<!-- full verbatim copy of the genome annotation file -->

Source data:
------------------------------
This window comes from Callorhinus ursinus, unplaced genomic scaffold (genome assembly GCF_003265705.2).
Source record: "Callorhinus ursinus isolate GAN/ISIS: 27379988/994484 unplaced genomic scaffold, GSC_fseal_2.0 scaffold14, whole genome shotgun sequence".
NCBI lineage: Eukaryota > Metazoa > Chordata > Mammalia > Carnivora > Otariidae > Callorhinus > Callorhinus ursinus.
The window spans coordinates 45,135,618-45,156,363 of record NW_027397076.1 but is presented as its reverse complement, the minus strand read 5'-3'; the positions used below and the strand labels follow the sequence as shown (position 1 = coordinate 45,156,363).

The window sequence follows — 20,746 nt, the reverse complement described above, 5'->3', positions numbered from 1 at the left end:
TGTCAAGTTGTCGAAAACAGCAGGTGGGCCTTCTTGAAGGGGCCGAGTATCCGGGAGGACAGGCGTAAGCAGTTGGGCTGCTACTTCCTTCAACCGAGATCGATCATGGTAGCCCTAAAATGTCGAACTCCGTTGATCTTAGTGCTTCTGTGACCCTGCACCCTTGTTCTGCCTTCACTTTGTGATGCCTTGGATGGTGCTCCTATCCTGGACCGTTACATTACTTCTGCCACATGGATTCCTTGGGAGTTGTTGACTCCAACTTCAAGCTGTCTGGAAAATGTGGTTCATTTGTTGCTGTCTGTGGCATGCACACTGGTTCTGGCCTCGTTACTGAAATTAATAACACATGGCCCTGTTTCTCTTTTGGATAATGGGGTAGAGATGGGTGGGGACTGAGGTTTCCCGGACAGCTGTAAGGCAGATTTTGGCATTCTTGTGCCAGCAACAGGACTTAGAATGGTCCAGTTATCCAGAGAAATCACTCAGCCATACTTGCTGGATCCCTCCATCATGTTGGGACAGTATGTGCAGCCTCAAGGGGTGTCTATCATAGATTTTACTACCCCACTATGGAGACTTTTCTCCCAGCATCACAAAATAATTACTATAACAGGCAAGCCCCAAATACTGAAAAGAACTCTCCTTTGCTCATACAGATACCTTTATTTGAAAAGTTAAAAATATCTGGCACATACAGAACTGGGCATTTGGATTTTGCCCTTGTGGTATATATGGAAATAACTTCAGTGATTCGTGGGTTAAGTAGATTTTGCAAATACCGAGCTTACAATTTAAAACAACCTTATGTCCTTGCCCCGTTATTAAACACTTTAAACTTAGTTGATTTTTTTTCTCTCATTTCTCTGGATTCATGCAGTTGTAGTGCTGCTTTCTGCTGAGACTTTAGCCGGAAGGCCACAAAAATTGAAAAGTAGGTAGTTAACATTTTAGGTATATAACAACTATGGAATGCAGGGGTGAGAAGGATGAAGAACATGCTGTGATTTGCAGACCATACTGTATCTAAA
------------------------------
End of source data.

This window comes from Callorhinus ursinus, unplaced genomic scaffold (genome assembly GCF_003265705.2).
Source record: "Callorhinus ursinus isolate GAN/ISIS: 27379988/994484 unplaced genomic scaffold, GSC_fseal_2.0 scaffold14, whole genome shotgun sequence".
NCBI lineage: Eukaryota > Metazoa > Chordata > Mammalia > Carnivora > Otariidae > Callorhinus > Callorhinus ursinus.
The window spans coordinates 45,135,618-45,156,363 of record NW_027397076.1 but is presented as its reverse complement, the minus strand read 5'-3'; the positions used below and the strand labels follow the sequence as shown (position 1 = coordinate 45,156,363).

The window sequence follows — 20,746 nt, the reverse complement described above, 5'->3', positions numbered from 1 at the left end:
TGTCAAGTTGTCGAAAACAGCAGGTGGGCCTTCTTGAAGGGGCCGAGTATCCGGGAGGACAGGCGTAAGCAGTTGGGCTGCTACTTCCTTCAACCGAGATCGATCATGGTAGCCCTAAAATGTCGAACTCCGTTGATCTTAGTGCTTCTGTGACCCTGCACCCTTGTTCTGCCTTCACTTTGTGATGCCTTGGATGGTGCTCCTATCCTGGACCGTTACATTACTTCTGCCACATGGATTCCTTGGGAGTTGTTGACTCCAACTTCAAGCTGTCTGGAAAATGTGGTTCATTTGTTGCTGTCTGTGGCATGCACACTGGTTCTGGCCTCGTTACTGAAATTAATAACACATGGCCCTGTTTCTCTTTTGGATAATGGGGTAGAGATGGGTGGGGACTGAGGTTTCCCGGACAGCTGTAAGGCAGATTTTGGCATTCTTGTGCCAGCAACAGGACTTAGAATGGTCCAGTTATCCAGAGAAATCACTCAGCCATACTTGCTGGATCCCTCCATCATGTTGGGACAGTATGTGCAGCCTCAAGGGGTGTCTATCATAGATTTTACTACCCCACTATGGAGACTTTTCTCCCAGCATCACAAAATAATTACTATAACAGGCAAGCCCCAAATACTGAAAAGAACTCTCCTTTGCTCATACAGATACCTTTATTTGAAAAGTTAAAAATATCTGGCACATACAGAACTGGGCATTTGGATTTTGCCCTTGTGGTATATATGGAAATAACTTCAGTGATTCGTGGGTTAAGTAGATTTTGCAAATACCGAGCTTACAATTTAAAACAACCTTATGTCCTTGCCCCGTTATTAAACACTTTAAACTTAGTTGATTTTTTTTCTCTCATTTCTCTGGATTCATGCAGTTGTAGTGCTGCTTTCTGCTGAGACTTTAGCCGGAAGGCCACAAAAATTGAAAAGTAGGTAGTTAACATTTTAGGTATATAACAACTATGGAATGCAGGGGTGAGAAGGATGAAGAACATGCTGTGATTTGCAGACCATACTGTATCTAAA